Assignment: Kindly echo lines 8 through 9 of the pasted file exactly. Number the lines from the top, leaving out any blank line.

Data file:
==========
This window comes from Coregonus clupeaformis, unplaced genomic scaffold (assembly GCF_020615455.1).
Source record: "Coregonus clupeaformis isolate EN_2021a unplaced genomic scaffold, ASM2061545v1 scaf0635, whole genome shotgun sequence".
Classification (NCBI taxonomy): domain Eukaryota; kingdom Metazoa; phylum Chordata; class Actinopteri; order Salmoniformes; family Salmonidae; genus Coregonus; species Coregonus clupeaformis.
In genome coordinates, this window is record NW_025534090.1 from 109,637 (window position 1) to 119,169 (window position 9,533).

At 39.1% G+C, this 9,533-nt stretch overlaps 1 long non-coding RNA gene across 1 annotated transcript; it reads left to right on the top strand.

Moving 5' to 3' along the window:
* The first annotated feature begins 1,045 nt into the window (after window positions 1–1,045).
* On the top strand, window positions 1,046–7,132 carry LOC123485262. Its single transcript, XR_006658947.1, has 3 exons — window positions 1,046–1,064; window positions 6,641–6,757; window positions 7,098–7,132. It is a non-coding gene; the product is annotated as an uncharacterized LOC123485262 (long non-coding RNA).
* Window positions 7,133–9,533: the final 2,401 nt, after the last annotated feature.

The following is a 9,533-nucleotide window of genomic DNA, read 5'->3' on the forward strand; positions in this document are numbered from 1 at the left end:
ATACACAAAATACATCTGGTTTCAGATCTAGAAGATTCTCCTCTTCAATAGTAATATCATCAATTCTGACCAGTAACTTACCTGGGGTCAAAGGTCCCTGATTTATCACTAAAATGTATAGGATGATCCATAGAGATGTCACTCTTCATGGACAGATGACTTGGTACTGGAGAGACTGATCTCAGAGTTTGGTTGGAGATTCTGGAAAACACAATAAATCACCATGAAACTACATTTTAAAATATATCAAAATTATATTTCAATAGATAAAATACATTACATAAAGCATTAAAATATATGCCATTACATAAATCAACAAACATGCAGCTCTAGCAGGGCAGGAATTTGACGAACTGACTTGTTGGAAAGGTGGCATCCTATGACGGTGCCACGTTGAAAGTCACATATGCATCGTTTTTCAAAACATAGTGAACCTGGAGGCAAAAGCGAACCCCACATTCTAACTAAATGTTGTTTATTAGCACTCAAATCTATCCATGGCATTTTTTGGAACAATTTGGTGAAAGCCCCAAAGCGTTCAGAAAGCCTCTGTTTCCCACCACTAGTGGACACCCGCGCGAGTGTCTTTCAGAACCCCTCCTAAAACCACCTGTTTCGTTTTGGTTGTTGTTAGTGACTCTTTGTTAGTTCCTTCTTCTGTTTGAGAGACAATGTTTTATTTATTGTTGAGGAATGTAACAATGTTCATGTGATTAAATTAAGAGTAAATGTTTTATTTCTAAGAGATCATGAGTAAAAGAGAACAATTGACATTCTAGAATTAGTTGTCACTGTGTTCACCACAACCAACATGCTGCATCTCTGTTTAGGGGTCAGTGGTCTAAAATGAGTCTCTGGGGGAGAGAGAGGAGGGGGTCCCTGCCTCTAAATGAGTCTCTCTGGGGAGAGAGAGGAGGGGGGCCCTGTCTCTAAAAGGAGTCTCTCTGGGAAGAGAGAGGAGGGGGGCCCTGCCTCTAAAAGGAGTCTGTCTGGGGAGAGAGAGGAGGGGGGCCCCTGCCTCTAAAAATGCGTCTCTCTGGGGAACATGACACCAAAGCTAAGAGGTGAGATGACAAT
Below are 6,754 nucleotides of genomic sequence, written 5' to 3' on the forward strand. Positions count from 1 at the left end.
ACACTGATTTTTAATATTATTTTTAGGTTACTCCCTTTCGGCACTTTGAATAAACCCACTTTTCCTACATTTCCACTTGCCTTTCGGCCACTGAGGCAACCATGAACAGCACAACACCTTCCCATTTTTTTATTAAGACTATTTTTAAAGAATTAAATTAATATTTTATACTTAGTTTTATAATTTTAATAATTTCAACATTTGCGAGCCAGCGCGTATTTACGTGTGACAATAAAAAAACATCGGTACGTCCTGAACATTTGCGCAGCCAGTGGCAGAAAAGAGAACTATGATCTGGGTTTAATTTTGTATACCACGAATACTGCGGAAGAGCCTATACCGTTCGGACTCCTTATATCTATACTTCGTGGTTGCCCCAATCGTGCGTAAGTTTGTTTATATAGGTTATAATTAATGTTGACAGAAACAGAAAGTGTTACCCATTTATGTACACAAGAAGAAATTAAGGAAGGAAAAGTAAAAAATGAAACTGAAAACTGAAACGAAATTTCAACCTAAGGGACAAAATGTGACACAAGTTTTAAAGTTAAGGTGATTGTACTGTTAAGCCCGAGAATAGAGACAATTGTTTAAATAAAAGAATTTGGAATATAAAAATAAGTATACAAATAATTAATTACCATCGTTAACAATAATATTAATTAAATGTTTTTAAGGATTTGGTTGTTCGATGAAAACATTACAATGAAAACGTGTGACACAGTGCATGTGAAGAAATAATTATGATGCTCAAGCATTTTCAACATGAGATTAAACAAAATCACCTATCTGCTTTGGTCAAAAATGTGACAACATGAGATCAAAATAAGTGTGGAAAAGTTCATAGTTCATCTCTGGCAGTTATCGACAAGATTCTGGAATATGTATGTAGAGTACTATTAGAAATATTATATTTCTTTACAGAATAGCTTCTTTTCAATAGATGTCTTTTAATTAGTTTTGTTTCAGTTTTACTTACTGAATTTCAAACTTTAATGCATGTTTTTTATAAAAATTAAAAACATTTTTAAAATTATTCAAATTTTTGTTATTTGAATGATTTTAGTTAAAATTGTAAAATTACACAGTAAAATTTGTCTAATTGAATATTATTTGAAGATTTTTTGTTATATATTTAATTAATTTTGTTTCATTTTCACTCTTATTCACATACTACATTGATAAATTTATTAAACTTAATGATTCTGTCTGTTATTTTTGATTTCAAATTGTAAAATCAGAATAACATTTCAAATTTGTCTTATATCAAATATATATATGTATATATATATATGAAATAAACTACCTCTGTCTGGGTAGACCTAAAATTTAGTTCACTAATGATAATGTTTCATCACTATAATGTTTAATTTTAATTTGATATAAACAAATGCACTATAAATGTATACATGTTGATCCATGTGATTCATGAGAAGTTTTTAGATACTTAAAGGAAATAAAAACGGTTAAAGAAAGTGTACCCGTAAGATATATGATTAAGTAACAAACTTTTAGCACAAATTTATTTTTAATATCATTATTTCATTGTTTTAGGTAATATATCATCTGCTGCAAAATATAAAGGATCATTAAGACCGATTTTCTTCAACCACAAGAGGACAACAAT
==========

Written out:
* On the top strand, window positions 1,046–7,132 carry LOC123485262. Its single transcript, XR_006658947.1, has 3 exons — window positions 1,046–1,064; window positions 6,641–6,757; window positions 7,098–7,132. It is a non-coding gene; the product is annotated as an uncharacterized LOC123485262 (long non-coding RNA).
* Window positions 7,133–9,533: the final 2,401 nt, after the last annotated feature.